Flashbacks and Flashforwards?
Plunge your protagonist deep into trouble from the off, mess him up sideways from every angle, and don’t give him a whiff of relief. How does he respond? And more importantly, why does he respond the way he does? Herein lies the value of well-worked flashbacks and its lesser-spotted cousin, the flashforward.
Books (and movies) that kick-off with some version of “Once upon a time” put me to sleep instantly; unless, of course, it’s a movie featuring a green ogre with a Scottish accent, and you know he’s irreverently going to tear strips off every fairytale you know. And there’s only one book that can start with the words, “In the beginning…” So unless you’re writing Holy Text, steer clear.
It takes a writer of great skill and courage to start a novel with a slow, chronological build-up of character, plot and action to keep my attention—especially in the young adult genre. And as an author, I’m aware of my own limitations; I don’t have the tools to pull it off. Nor do I want to. (I absolutely adore Tolkien’s epic Lord of the Rings, but there were times during Frodo’s long, arduous journey to Mount Doom that if I read one more description of the sun westering and waning, I’d steal the Ring myself. I want to believe that this was Tolkien’s point, and so kudos to him.)
Granted, a book doesn’t have to start off with fists flying, bullets blazing, or someone about to be chomped in two, but I do think that a story should start with something happening. Something that gives the reader a reason to engage with the book, to answer the question: Why do I care about this character and this tale? And having achieved this, using carefully selected flashbacks and flashforwards, the author can expand the story and give clues to why the protagonist responds the way he does.
A good flashback seamlessly introduces the reader to a past event, explaining the development of a pertinent character trait or flaw in the protagonist while providing necessary backstory. In ‘Eden, Dawn,’ the Prologue begins with a flashback, but I also use one in Chapter 7:
Another night, another nightmare. This time, the specifics haunted me.
I remember the fear.
The panic was tangible. Terror animated every waking moment.
And dread kept sleep away.
The rising temperatures on Earth were gradual at first, but then started to escalate. Rapidly.
The polar ice caps melted, and the oceans rose. Fast. So quickly.
Prime coastal land disappeared overnight.
Millions drowned in their beds.
The deserts expanded and the agricultural industry came to a standstill.
The world economy collapsed.
It had been teetering on edge for a long time, held in place by a thousand last-ditch compromises to keep it altogether. Then it just slipped off … into the black hole of mayhem and gloom.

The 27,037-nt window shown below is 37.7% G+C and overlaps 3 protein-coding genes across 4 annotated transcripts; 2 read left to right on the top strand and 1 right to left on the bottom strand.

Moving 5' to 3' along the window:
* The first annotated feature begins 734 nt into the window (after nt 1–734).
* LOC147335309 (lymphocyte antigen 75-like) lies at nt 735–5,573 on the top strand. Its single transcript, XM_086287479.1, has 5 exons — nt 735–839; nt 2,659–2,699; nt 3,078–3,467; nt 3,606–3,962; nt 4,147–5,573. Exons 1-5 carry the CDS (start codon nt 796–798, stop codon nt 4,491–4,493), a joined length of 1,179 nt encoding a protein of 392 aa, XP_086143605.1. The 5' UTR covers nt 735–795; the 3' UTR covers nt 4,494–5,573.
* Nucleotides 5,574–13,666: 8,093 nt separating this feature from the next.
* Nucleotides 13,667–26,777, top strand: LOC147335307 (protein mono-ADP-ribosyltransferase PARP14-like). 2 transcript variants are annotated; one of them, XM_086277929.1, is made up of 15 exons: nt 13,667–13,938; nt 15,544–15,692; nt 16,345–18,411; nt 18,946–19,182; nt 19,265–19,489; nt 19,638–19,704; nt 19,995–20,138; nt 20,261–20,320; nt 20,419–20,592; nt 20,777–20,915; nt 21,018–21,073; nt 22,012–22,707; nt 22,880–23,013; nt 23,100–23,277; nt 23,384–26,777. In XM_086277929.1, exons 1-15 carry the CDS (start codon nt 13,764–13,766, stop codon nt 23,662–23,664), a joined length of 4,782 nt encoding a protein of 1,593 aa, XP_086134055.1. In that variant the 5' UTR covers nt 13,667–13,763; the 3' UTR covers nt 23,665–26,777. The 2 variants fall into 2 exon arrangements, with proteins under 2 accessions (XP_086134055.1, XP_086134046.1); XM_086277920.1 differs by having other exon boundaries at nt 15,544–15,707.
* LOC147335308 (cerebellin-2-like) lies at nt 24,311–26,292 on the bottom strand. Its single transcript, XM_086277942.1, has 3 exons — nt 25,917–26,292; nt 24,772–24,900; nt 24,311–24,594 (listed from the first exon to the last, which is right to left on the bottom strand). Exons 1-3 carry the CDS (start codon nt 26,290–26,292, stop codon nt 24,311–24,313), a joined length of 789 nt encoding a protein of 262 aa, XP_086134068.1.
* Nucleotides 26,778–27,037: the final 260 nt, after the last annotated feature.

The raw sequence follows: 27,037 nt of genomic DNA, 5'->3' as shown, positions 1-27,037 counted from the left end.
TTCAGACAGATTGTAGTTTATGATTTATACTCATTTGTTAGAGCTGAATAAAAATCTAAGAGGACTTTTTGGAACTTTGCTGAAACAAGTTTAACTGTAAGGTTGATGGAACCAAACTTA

With food and resources scarce, violence and war scarred every neighbourhood and every nation. Desperate people do desperate things.
Had anyone kept their integrity? Maintained their innocence?
Then The Plague … a super virus, of Biblical proportions, brewed in the cauldron of antibiotic dependence, aided and abetted by a hydra of viruses unleashed on the planet through multiple nation-versus-nation conflicts, and their manic and flagrant use of bioweapons. Killing millions. And … Mum.
Dad said that I have her blonde hair and blue eyes.
Why can’t I remember her? Not even in my dreams.
Not only did I want to amplify on Earth’s horrific last few days, but I leaked in a snippet of description of the protagonist, and also poked at one of his defining sore points, his inability to remember what his mother looked like.
While flashbacks are critical to structuring a narrative and building suspense, flashforwards are another important tool. Through carefully framed flashforwards, the author can reveal the aspirations or fears of the protagonist, offering hints as to what drives him forward. Here is a loose example from Chapter 12 of ‘Eden, Dawn’:
Another prolonged pause followed as we both stared towards the mountains in the north.
“You can see them so clearly from here,” I broke the silence, happily changing the subject.
“Beautiful,” said Judd.
“In a haunting way,” I added.
The four highest peaks, snow capped but for two moons in summer, looked like the ragged lower jaw of a planet-munching behemoth. In the dense jungle shrubbery in which our camp was tucked, our view of these mountainous canines was obscured. Here at main camp—the hub of what little collective life the clans shared, the foliage more worn with the extra traffic traipsing through it—we had a postcard-perfect view.
“I wonder what’s out there.” Judd’s voice was laden with a moment of longing like a caged bird pining for the wide-open skies.
“One day perhaps.” I too felt overwhelmed by a sudden bout of wanderlust; a deep-seated desire to flee the trouble brewing no doubt spiked the desire. “One day, we’ll get to explore them … and this god-awful planet.”
“Yeah,” Judd sighed heavily, “ten years is a long, long time … pinned back in survival, trapped along this narrow little stretch of the river.” There was a tang of resentment in his words—the bitterness of one broken, browbeaten. Suppressed.
“Maybe the Mzees will have some update on Operation: Future Forward, some news on forward progress?” I asked rhetorically, knowing Judd knew no more than I did.
The protagonist’s desire to explore the planet gave me the opportunity to introduce the strategic plans on the boil in the mind of the leaders of the human colony.
Incidentally (SPOILER ALERT), both ‘Eden, Dawn’ and the second book, ‘Eden, Noon,’ both end with flashforwards, conflicting flashforwards that reveal both the protagonist’s hopes and fears, a bewildering contradiction that is only tied up in the final book, ‘Eden, Dusk.’